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Uniforms And Trucks From China Improve Ties With Cambodia

June 20, 2011

Cambodia Soldier 02

In what has been described by a Chinese military attaché as a goodwill gesture, 257 trucks and 50,000 uniforms were given to the Royal Cambodian Army (RCA) to strengthen bilateral ties and combat effectiveness. The deal was announced last May and deliveries were finished by June 18, 2010.

China and Cambodia have a complicated history that can be traced back to the Khmer Rouge era; the genocidal Maoist group was equipped with Chinese arms.

The large endowment of trucks, which remain the backbone of any modern army, is a surprise gesture from China. The US was supposed to be responsible for boosting the RCA’s transport and logistics but held back over a diplomatic furor involving Uighur exiles. The improvement of military ties between the neighbors  comes in the wake of a generous $1.2 billion loan to Cambodia welcomed by Prime Minister Hun Sen.

By losing its US trucks, China stepped in to fill the void. The geopolitical angle cannot be missed, since Cambodia’s long-running border dispute with Thailand remains unresolved. No doubt Thailand sees the transaction as a power play even if it too is a customer for Chinese arms.

Trucks and apparel aren’t the only “gifts” to the Cambodian Army. Seen in the pictures above are Cambodian troops and special police equipped with Chinese-made small arms, including the 5.8x42mm QBZ-95 (note the shortened commando version beside it), the Type 56 AK-47 variant, and a man-portable Type 85 12.7mm machinegun.

Update (2015): Five years later and the Cambodian military has taken on more Chinese characteristics.

Its military personnel are now training in China as part of a 2012 agreement worth $12 million. The program is an alliance-boosting measure for Beijing, who even offered to build another training facility in Cambodia as part of the same deal.

In November 2013 a dozen Z-9 multirole helicopters were delivered to the Royal Cambodian Air Force (RCAF). The Z-9 is a copy of the European Airbus EC365 Dauphin, a French model.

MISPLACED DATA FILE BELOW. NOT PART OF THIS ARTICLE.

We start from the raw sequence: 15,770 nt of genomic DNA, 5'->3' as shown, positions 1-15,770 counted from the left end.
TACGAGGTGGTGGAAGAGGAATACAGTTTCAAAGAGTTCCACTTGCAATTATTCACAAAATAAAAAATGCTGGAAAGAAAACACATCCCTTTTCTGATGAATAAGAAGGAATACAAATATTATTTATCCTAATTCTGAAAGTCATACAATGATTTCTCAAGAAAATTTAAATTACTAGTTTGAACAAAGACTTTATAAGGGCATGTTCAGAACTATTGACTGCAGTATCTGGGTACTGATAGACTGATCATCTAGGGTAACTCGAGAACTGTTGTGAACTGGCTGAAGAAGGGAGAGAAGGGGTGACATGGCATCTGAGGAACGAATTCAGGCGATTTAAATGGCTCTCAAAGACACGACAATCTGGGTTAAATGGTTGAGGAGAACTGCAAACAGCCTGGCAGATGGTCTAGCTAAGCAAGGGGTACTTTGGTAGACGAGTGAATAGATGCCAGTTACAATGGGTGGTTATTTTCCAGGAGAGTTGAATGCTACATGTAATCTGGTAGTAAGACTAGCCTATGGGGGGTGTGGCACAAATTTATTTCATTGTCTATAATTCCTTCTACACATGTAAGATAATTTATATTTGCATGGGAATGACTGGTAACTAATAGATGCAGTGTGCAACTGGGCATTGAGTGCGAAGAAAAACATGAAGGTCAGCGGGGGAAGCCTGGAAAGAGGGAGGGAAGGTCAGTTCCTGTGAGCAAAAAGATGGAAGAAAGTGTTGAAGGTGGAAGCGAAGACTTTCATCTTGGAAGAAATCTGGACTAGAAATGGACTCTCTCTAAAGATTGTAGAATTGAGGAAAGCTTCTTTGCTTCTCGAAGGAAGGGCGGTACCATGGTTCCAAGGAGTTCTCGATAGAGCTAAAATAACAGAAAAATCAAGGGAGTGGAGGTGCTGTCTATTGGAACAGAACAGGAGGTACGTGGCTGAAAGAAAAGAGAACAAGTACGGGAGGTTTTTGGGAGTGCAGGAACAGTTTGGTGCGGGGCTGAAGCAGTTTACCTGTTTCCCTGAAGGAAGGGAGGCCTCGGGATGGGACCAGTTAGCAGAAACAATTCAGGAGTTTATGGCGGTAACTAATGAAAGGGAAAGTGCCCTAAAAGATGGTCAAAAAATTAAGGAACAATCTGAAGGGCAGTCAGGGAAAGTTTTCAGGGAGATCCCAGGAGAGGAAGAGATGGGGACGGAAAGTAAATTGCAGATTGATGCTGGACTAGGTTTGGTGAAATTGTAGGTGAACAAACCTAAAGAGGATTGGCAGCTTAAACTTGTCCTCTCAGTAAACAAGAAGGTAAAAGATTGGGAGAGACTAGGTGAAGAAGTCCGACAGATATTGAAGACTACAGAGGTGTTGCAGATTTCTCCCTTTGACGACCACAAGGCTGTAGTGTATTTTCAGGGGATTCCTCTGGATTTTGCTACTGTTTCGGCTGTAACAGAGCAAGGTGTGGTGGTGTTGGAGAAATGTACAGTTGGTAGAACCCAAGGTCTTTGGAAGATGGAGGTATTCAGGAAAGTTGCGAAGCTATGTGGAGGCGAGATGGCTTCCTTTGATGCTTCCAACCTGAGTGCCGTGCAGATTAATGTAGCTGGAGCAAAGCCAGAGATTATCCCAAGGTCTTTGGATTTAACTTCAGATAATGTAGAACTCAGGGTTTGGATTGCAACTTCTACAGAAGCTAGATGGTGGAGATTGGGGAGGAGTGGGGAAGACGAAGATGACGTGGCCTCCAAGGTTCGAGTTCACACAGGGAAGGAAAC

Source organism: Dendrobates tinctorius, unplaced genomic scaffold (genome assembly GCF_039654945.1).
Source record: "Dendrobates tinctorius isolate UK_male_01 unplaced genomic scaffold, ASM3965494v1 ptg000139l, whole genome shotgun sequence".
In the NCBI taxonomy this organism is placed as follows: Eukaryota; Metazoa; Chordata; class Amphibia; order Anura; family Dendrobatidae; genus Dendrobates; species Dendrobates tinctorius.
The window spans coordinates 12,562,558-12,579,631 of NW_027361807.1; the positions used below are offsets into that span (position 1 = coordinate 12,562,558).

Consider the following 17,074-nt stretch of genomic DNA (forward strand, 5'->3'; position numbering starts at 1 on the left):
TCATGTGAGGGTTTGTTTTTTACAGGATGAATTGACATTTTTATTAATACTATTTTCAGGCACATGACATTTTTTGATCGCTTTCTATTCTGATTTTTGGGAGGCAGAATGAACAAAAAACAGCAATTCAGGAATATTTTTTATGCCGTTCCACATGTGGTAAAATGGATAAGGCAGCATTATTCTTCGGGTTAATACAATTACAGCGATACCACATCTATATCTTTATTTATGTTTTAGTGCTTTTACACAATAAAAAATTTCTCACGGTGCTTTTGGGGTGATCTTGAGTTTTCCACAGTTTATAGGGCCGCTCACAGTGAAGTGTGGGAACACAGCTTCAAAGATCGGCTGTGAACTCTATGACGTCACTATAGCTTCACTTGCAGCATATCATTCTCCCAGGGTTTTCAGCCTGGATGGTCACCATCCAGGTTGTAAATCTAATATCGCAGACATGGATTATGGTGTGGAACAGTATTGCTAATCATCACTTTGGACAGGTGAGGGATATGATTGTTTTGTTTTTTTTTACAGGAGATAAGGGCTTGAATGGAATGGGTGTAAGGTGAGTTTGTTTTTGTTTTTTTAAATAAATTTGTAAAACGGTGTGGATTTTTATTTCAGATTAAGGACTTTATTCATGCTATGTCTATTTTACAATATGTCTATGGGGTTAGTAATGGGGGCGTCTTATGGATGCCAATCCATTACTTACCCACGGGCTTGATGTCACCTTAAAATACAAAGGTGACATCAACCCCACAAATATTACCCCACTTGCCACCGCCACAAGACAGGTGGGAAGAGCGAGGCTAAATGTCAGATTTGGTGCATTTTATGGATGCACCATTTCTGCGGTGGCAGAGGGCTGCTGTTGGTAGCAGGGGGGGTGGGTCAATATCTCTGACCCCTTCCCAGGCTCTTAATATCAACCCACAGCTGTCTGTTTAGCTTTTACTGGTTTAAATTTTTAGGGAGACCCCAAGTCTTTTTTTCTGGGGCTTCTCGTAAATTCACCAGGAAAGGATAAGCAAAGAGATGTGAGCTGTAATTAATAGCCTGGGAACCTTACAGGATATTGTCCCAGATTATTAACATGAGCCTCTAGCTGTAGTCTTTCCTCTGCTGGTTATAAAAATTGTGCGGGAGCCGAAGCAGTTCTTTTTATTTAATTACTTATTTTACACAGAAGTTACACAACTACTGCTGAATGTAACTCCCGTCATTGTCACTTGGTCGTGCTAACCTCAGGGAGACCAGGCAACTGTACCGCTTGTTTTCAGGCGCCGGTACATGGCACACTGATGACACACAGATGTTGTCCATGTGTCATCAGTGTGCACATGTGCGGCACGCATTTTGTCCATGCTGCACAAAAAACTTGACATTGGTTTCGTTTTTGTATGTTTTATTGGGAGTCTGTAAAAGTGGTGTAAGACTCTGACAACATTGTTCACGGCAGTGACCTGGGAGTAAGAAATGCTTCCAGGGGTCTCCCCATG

Unfortunately, in July the following year one of these helicopters crashed into a ditch outside Phnom Penh while being flown by a cadet. The four casualties included a Brigadier General and three Majors.

Other branches of the Royal Armed Forces are using PLA gear too. But with poor transparency on Chinese arms exports, it’s difficult to ascertain when Cambodia makes its purchases.

It is apparent, however, that the RCA already possesses a limited number of FN-6 MANPADS and even the PF-89 anti-tank rocket launcher.

During the previous decade, the Royal Cambodian Navy enlarged its decrepit fleet with at least nine Chinese-made patrol craft.

Like the rest of Southeast Asia, Cambodia doesn’t hesitate to look elsewhere for affordable and very effective weapons. During the 1990s, for example, the military turned to Eastern Europe and Israel to maintain its Eastern Bloc-vintage arsenal.

Eastern Europe became the exporter of choice again between 2010 and 2012, when an unspecified arms deal boosted the RCA’s armored forces. It was on October 21 2012 when a shipment of 100 tanks and 40 “wheeled vehicles” reached Cambodia.

The tank model has never been revealed, although it’s likely the RCA got itself more T-55’s. The “wheeled vehicles” are probably BRDM-1’s.

It was also in late 2013 when the army showcased its Czech-made MLRS, the RM-70, during a live fire exercise. The exact number of RM-70’s purchased by Cambodia–and the date when–is unknown.

Phnom Penh has no qualms with help from the US either and from April 21 to 30 2014 its troops cross-trained with US advisers for the Angkor Sentinel exercises.

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